Part of the recovery in Selbyville’s real estate scene is the increasing likelihood of multiple offers on a listed property. This is every seller’s dream— but if you are one of the bidders, it’s important that you don’t allow it to become your nightmare.

There is one way— the only sure way—to keep the specter of competing Selbyville multiple offers from upsetting your home buying prospects. Summed up in one word, it’s “preparation.”

Preparation starts with assembling a strong financial package. If your target property attracts multiple offers, you want yours to stand out. By the time you learn that other offers are at hand, it’s probably already too late to begin putting together documents—they should be in hand before you even identify a property. Getting pre-approval for your loan, having a letter that says so, and being able to show you have funds available can be persuasive.

When it comes to making the offer itself, although including “Subject to” clauses will protect you from unforeseen problems with the property, when multiple offers are on the table, the fewer contingencies the better. Again, only preparation will make this reasonable. If you’ve had an advance home inspection, and also made sure that there isn’t any right-of-way or easement issues, your offer can be significantly more attractive.

Personal preparation can be another positive. Visiting the property on several occasions at different times of the day should give you added confidence for what the home is truly worth to you…and when the listing agent and owner can put a face to your offer, it tends to strengthen its validity.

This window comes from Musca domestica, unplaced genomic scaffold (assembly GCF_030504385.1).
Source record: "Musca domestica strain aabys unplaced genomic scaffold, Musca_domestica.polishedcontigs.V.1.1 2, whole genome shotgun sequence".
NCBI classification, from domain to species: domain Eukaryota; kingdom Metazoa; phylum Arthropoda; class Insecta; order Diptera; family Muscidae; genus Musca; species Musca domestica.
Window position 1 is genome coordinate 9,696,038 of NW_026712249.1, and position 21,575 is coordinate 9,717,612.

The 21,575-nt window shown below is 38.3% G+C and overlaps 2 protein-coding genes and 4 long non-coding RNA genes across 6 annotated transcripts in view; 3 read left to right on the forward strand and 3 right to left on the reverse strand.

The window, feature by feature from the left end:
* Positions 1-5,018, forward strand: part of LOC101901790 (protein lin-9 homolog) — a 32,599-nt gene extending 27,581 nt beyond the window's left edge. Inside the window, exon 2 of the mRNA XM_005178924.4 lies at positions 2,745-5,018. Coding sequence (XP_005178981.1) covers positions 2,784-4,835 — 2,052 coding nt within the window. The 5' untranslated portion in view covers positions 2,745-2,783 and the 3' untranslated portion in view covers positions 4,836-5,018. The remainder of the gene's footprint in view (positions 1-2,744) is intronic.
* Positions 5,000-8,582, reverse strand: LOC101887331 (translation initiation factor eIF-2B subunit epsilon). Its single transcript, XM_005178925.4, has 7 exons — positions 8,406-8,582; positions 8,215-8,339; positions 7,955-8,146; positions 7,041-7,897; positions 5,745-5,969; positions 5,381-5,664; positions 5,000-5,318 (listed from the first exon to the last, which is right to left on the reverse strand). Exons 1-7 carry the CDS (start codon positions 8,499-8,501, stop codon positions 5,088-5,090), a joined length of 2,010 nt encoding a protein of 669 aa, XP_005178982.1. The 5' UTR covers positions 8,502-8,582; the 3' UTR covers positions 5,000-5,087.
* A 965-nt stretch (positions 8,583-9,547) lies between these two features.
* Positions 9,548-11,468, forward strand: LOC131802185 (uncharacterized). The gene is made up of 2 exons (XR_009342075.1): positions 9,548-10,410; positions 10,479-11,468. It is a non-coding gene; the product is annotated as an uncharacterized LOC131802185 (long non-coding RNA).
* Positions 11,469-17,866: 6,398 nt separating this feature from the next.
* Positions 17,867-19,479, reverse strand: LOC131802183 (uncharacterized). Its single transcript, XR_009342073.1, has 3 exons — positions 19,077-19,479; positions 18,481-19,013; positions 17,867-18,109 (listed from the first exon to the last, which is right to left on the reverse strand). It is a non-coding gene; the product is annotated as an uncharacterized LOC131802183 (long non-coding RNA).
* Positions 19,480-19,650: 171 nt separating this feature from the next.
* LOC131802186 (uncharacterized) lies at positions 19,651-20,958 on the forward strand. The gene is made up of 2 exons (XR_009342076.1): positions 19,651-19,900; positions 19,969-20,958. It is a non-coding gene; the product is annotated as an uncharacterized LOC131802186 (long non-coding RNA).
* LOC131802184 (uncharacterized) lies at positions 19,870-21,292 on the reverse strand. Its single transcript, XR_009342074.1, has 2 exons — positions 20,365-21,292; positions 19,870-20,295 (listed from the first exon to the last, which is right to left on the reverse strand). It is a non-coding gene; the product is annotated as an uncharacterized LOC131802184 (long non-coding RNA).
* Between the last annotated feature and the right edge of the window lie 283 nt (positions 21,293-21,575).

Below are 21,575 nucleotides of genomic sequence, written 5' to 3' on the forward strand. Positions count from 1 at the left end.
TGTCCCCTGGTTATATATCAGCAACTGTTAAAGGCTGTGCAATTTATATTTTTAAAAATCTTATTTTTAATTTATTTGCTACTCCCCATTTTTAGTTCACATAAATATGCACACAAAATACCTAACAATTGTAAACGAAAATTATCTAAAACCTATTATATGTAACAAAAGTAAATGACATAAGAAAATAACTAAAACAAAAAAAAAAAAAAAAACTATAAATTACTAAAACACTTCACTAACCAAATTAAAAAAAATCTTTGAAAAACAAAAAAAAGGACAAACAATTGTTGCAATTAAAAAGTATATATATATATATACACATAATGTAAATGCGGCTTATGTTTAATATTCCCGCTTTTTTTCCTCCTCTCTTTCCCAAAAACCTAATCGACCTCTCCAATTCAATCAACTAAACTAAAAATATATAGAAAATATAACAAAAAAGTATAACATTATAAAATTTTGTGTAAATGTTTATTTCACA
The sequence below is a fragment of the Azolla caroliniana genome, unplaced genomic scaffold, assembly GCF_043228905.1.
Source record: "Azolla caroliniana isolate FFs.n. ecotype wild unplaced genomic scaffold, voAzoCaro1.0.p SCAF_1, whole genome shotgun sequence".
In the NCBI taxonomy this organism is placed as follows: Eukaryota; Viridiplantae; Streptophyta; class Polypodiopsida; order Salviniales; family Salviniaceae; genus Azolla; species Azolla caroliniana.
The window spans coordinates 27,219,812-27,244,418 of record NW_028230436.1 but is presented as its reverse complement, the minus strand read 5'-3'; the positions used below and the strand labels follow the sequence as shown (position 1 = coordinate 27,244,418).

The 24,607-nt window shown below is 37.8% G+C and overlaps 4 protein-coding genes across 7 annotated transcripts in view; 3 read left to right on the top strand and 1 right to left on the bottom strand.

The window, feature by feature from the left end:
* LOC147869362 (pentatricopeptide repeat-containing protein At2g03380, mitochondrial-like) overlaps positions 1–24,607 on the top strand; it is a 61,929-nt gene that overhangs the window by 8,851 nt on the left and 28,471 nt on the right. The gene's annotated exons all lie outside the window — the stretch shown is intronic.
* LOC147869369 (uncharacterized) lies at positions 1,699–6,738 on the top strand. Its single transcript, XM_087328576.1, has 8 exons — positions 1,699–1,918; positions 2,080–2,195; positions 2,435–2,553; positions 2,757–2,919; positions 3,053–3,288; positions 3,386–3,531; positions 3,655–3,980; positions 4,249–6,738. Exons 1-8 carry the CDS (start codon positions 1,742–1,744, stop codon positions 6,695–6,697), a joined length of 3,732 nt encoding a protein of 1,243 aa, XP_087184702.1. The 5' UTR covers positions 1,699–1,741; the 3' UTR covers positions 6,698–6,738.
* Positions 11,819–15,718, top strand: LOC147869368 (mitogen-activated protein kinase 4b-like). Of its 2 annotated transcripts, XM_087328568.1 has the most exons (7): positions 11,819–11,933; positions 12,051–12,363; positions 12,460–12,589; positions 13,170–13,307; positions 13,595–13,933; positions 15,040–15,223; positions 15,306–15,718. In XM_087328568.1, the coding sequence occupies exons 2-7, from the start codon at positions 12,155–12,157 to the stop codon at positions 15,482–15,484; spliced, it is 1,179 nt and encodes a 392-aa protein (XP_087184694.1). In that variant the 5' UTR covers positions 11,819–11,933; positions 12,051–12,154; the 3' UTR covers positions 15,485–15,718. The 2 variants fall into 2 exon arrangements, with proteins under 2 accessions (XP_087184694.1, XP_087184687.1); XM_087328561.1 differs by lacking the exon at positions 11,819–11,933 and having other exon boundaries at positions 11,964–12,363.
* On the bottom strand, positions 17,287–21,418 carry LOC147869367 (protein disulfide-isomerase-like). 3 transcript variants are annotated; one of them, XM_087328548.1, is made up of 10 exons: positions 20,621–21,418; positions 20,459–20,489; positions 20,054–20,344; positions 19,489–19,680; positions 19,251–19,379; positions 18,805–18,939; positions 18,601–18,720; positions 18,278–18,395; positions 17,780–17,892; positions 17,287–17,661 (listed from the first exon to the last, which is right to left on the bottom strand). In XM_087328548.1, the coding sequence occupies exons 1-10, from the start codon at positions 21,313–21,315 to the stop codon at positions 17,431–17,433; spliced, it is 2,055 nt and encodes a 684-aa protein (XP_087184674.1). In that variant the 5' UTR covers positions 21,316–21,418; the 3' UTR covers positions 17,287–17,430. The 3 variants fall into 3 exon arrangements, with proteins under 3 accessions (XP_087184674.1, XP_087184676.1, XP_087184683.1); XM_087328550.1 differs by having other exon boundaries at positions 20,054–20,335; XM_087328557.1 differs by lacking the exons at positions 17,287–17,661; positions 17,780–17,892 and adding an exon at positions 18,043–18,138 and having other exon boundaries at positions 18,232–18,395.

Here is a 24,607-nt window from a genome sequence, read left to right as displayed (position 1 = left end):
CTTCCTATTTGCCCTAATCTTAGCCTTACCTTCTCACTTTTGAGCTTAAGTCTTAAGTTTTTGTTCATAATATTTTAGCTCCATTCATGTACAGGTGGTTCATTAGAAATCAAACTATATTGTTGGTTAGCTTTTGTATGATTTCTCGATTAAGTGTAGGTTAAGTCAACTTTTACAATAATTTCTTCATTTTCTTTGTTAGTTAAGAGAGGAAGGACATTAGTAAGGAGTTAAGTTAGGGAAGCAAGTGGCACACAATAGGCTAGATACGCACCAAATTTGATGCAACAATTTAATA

When multiple offers on a Selbyville property occur, it’s possible that someone is going to bid more than the home is really worth. If you’ve done thorough research and know precisely what its value is in today’s market, that won’t be you. Having your bottom line number unshakably in mind, means that in any bidding war, you’ll be able to sweeten your offer without hesitation. You can be creative, perhaps by offering to reduce the seller’s costs by picking up escrow fees, transfer fees or title policies; perhaps by offering the seller a few additional days to move without seeking financial compensation in return; perhaps by increasing the down payment or earnest money. When you know your bottom line, the arithmetic is uncomplicated (and your less-prepared competitors are more likely to throw up their hands!)

And then…should the bidding go over what you know it’s worth, you’ll be ready to walk away. There will be other properties to bid for – and I’m always here to help keep all your options open!  Call/text 302-228-7871 or email me, Russell Stucki, REALTOR ® of Beach Real Estate Market to provide detailed information on Delaware homes for sale, investment and commercial properties, luxury and  waterfront homes, condos/townhomes, new construction, lots and land, farms and equestrian properties located in but not limited to Bethany, Bethel, Bridgeville, Dagsboro, Delmar, Ellendale, Fenwick Island, Frankford, Georgetown, Greenwood, Harbeson, Laurel, Lewes, Lincoln, Milford, Millsboro, Millville, Milton, Ocean View, Rehoboth Beach, Seaford, Selbyville, Delaware.